Infrared photography, based on heat rather than light, offers images with a different color palette. It’s a different way to the look at the world. And even though it’s technically restricted to film, digital effects can simulate it.
That was something I decided to try this week when I discovered this old church. As its boarded up windows stared over the town’s roofs, an atmosphere of quiet age brooded over its tower. I later learned it had been converted into a residence, and I admit to feeling a little envious of anyone who got to live in such an amazing place. It must be the gothic architecture: that always makes my mind take flight.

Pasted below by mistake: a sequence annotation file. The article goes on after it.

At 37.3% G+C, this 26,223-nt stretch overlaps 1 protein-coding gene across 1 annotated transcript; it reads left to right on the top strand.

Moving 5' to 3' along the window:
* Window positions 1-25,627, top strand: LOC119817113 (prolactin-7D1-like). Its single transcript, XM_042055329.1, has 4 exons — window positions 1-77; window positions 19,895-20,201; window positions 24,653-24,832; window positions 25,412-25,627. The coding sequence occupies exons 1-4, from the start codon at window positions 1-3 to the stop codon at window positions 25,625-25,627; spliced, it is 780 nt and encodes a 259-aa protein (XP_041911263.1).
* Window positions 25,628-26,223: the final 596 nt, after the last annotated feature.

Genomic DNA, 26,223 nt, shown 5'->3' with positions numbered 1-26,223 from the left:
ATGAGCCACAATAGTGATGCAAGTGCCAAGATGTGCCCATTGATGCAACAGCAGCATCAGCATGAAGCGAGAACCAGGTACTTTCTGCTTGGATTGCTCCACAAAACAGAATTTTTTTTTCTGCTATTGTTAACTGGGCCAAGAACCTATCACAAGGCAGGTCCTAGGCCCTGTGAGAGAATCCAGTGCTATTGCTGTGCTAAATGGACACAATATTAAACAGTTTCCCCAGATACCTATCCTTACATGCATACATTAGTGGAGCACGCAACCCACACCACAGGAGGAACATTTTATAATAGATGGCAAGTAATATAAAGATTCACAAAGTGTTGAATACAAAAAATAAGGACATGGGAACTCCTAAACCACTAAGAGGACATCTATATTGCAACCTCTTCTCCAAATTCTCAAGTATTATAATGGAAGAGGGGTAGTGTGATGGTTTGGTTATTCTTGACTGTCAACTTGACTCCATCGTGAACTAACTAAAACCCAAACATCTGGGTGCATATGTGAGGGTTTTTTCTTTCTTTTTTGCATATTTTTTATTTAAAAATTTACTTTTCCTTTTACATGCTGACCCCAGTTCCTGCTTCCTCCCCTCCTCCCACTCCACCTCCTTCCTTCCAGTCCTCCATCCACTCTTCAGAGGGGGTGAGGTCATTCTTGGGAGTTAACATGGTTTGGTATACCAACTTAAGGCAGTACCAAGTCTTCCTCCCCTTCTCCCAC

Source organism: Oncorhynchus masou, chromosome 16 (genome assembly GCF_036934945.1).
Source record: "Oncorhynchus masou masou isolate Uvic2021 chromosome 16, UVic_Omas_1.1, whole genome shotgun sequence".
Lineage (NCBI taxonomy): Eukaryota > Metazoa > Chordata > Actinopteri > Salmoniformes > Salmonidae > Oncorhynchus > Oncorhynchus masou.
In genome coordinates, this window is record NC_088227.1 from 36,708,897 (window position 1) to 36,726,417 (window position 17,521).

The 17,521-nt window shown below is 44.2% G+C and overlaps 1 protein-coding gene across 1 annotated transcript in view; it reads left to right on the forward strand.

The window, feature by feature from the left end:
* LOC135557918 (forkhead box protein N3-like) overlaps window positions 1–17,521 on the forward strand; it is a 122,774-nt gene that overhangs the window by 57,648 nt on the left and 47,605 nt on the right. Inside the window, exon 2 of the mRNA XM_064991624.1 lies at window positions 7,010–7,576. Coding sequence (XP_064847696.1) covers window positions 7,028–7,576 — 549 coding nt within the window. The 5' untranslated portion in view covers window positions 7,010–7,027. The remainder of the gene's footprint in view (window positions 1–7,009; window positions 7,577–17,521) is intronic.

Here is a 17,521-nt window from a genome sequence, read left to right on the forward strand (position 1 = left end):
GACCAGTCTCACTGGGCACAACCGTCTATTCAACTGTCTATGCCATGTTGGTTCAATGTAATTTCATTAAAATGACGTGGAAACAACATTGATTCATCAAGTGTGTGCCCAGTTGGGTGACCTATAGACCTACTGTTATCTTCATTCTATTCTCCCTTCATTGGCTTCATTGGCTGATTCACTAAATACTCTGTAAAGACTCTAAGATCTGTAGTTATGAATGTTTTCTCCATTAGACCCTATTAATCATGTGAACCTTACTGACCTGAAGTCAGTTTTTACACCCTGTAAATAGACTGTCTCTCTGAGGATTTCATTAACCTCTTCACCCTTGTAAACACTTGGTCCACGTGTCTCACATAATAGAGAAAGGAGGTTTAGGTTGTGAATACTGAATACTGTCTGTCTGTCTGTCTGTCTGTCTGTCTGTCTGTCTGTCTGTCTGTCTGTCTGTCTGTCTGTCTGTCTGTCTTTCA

For the image itself I started by taking three bracketed shots with my tripod-mounted 7D and a Tamron lens zoomed out to 18mm. Each image was two stops apart, to capture the entire dynamic range. Later, Photomatix Pro stitched the images together; and Topaz B&W effects accomplished the pseudo-IR effects seen here. Lastly I added some of my signature vignetting.
Exposure Data: ISO 100; f/16; 1.6″, 1/3, 6″